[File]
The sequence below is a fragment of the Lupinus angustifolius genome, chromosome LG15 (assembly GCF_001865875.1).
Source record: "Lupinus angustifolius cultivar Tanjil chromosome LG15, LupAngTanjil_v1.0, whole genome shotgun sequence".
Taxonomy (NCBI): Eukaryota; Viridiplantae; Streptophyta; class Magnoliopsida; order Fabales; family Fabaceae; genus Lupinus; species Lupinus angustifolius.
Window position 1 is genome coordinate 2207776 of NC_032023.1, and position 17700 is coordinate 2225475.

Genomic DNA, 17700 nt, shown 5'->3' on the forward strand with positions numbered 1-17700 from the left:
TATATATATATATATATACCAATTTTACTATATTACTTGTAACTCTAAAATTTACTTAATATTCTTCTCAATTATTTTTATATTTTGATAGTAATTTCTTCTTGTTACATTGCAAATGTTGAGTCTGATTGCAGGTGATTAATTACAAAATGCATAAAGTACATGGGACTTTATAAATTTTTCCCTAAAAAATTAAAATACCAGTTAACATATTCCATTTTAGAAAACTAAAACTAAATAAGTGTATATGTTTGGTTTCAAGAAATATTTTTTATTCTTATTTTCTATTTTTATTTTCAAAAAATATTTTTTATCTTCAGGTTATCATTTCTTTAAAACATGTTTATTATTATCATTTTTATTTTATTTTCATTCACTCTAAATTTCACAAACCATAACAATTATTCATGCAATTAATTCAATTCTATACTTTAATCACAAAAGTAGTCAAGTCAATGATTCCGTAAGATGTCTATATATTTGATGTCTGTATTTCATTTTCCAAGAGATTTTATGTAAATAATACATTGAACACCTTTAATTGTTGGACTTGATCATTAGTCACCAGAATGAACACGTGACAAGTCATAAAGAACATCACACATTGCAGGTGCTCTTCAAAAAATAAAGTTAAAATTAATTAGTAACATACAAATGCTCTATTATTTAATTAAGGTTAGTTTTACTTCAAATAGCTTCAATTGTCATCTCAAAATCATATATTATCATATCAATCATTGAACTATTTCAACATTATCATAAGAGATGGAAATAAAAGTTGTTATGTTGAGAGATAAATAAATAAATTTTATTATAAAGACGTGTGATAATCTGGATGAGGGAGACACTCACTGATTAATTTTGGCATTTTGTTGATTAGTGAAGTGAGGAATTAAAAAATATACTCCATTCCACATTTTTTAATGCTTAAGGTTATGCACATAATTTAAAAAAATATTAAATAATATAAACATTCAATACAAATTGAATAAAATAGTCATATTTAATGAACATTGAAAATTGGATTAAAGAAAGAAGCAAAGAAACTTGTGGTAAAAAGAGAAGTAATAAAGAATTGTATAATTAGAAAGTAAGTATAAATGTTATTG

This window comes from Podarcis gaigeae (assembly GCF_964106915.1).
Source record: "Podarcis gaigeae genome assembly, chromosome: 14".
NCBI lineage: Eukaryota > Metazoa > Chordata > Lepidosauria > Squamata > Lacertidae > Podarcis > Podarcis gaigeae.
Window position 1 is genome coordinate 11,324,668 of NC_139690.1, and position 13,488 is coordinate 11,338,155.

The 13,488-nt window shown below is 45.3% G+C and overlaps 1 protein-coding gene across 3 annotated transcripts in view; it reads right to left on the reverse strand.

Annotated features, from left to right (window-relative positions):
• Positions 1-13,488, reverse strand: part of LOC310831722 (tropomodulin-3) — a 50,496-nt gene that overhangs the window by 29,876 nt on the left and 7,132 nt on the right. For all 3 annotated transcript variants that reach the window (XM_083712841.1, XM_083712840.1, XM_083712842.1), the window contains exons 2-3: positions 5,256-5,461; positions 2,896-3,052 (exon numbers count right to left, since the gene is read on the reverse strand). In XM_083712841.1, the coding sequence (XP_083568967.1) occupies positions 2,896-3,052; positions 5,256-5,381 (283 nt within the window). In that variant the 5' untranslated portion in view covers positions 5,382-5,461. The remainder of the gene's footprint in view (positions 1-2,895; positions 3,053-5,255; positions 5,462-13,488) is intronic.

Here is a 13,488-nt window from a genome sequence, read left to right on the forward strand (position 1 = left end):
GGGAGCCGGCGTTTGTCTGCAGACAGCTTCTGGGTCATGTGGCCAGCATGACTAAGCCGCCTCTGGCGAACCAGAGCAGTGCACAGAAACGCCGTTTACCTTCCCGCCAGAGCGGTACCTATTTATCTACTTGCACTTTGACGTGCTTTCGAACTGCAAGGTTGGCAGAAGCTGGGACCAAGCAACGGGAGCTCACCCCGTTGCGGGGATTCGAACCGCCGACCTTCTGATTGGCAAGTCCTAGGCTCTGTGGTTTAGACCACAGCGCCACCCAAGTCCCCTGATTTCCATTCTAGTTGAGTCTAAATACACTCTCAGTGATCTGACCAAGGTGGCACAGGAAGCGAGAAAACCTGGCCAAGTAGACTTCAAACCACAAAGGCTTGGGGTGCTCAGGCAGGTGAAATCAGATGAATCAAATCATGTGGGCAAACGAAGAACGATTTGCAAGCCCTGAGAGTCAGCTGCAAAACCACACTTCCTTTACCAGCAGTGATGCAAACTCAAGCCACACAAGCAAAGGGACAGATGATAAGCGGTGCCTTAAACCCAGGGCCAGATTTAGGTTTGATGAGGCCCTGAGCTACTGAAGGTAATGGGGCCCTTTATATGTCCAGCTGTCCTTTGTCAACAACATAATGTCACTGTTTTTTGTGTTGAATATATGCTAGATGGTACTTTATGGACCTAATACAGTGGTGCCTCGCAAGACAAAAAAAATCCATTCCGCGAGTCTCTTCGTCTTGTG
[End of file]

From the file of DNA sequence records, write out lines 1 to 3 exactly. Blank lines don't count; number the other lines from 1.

The sequence below is a fragment of the Lupinus angustifolius genome, chromosome LG15 (assembly GCF_001865875.1).
Source record: "Lupinus angustifolius cultivar Tanjil chromosome LG15, LupAngTanjil_v1.0, whole genome shotgun sequence".
Taxonomy (NCBI): Eukaryota; Viridiplantae; Streptophyta; class Magnoliopsida; order Fabales; family Fabaceae; genus Lupinus; species Lupinus angustifolius.